NORDIC GIANTS SHARE FIRST MUSIC FROM UPCOMING SOUNDTRACK ‘AMPLIFY HUMAN VIBRATION’
Cinematic post-rock duo Nordic Giants have shared the first piece of music from their upcoming soundtrack release ‘Amplify Human Vibration’. The opening track of the soundtrack “The Taxonomy of Illusions” is named after and features a speech given by Terence McKenna at UC Berkeley in 1993.
‘Amplify Human Vibration’ is the soundtrack to an upcoming short film- directed by the duo that hopes to shed a positive light on the everyday world we live in. The crowd-funded film will also be proceeded by the soundtrack, released on CD & Vinyl on the 20thof October and the film given away online for free at a later date.
Famed for their engulfing live performances, the mysterious duo perform live soundtracks to beautiful award-winning short films, always hidden behind masks and engulfed in thick smoke, lights and projections – an experience for all the senses!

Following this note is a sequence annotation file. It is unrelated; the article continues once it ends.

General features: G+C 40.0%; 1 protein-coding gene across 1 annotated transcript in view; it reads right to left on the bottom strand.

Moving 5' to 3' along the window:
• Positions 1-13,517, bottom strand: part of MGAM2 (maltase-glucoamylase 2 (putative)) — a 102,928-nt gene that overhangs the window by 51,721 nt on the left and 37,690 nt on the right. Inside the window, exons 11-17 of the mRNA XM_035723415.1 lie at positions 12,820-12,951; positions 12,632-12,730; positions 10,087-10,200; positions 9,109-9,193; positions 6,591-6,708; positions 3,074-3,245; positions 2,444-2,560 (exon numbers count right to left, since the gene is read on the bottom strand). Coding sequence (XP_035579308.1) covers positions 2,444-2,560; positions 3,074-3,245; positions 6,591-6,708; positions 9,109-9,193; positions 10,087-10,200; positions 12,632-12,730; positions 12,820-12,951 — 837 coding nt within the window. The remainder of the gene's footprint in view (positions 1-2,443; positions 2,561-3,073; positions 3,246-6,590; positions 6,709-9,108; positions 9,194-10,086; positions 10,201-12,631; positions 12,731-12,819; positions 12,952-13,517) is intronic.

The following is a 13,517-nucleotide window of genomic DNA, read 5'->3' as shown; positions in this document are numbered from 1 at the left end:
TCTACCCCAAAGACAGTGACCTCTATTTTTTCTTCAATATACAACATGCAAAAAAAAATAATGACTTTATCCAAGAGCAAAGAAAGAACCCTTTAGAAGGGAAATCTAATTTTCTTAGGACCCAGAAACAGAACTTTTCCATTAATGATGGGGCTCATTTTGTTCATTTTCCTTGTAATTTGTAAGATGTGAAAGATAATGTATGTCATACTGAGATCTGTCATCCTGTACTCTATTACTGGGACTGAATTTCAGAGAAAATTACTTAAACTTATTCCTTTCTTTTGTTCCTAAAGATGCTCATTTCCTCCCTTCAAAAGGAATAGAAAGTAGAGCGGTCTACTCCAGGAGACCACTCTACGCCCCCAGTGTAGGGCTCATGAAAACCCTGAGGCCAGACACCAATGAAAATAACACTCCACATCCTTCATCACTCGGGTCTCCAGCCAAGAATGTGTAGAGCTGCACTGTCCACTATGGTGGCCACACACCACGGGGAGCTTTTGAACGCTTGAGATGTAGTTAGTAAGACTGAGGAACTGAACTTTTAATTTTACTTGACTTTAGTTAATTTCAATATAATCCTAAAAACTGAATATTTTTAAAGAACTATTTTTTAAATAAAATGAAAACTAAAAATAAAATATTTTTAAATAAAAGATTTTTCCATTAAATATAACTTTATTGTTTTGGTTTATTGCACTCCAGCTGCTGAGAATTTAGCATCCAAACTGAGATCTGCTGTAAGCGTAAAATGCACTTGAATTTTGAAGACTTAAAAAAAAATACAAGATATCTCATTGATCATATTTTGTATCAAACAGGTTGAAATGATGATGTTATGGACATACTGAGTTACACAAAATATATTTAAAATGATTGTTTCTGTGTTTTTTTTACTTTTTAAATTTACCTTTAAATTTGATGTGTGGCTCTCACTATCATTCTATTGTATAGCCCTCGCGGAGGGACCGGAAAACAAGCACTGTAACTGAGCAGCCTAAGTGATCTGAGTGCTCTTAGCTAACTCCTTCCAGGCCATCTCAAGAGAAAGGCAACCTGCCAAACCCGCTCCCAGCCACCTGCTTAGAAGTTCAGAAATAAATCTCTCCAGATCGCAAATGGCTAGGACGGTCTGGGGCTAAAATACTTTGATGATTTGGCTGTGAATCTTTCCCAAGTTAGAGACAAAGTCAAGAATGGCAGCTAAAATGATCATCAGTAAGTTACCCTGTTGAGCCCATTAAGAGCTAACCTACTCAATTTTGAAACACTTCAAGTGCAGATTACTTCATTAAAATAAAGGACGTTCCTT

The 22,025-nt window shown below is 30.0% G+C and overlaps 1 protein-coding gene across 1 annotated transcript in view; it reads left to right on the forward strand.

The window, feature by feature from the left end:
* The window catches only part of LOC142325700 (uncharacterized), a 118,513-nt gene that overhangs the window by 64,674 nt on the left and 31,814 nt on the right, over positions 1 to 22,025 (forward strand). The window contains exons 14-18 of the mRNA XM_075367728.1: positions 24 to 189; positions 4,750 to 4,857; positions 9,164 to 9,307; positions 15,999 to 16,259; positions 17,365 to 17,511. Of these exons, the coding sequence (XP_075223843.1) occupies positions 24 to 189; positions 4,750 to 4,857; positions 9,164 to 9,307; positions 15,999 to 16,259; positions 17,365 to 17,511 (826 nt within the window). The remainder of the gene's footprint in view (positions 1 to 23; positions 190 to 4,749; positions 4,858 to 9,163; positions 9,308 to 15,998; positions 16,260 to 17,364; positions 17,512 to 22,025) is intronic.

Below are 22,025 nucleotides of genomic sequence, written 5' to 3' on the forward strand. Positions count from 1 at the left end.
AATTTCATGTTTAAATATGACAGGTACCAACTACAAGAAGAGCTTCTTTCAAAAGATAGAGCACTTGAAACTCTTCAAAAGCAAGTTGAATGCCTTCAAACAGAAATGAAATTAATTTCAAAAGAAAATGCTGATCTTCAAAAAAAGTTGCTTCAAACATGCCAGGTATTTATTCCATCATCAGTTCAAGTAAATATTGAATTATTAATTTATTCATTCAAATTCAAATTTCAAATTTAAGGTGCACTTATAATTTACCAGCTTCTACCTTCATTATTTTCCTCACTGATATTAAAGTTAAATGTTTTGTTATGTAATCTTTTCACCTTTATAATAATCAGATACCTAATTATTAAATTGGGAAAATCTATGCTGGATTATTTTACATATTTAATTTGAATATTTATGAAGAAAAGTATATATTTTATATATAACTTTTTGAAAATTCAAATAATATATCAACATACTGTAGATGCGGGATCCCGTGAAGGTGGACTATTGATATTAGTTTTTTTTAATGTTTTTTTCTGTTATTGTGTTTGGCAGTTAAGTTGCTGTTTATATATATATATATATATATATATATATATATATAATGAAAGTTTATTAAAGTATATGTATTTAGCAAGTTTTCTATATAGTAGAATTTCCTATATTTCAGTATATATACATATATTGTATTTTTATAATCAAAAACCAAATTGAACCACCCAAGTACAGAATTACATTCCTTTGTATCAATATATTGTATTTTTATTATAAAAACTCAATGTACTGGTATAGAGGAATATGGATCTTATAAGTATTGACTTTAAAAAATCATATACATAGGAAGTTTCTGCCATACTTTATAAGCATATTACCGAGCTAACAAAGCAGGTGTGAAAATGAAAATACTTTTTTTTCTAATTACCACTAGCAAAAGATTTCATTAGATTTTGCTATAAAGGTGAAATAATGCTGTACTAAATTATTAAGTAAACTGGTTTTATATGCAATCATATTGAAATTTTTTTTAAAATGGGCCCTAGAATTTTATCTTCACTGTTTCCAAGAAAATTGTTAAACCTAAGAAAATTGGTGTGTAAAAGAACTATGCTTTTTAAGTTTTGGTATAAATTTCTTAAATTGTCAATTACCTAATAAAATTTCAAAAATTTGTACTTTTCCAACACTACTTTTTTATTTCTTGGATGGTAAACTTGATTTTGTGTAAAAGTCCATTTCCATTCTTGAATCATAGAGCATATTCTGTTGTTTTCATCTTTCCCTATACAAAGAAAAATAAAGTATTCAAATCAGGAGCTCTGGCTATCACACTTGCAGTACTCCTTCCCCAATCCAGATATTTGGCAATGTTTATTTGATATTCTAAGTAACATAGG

This latest project from Nordic Giants will explore the kindness of human nature, creating an opposing story to the often-bleak narrative presented by the media. They will also be heading out on a UK tour to coincide with release of the soundtrack, including stops in London at Bush Hall and Leeds’ Damnation Festival.
“This opening track highlights some of the great illusions most of us have unwillingly accepted as our reality. The toxic consequences are now clear for everyone to see, so its really up to us to face our issues -not tomorrow, but today! The message of this song is not to create any more fear or negativity but to help realise our problems so we can empower ourselves and step out from this illusion/delusion we are living in” Rôka & Löki,
2017 UK Tour Dates
31/10/17 – Southampton – Talking Heads
01/11/17 – Brighton – Concorde 2
03/11/17 – London – Bush Hall
04/11/17 – Leeds – Damnation Festival
05/11/17 – Glasgow – Stereo
06/11/17 – Nottingham – Bodega
07/11/17 – Cardiff – The Globe
08/11/17 – Bristol – The Fleece
“A Séance of Dark Delusions is a grand sweeping cinematic statement of intent, which is unlikely to disappoint those who’ve been waiting so patiently.” – The Independent
“They make a sound (or rather, “carve soundscapes”) as if they were Sigur Ros’s more epic, cinematic and majestic siblings” – The Guardian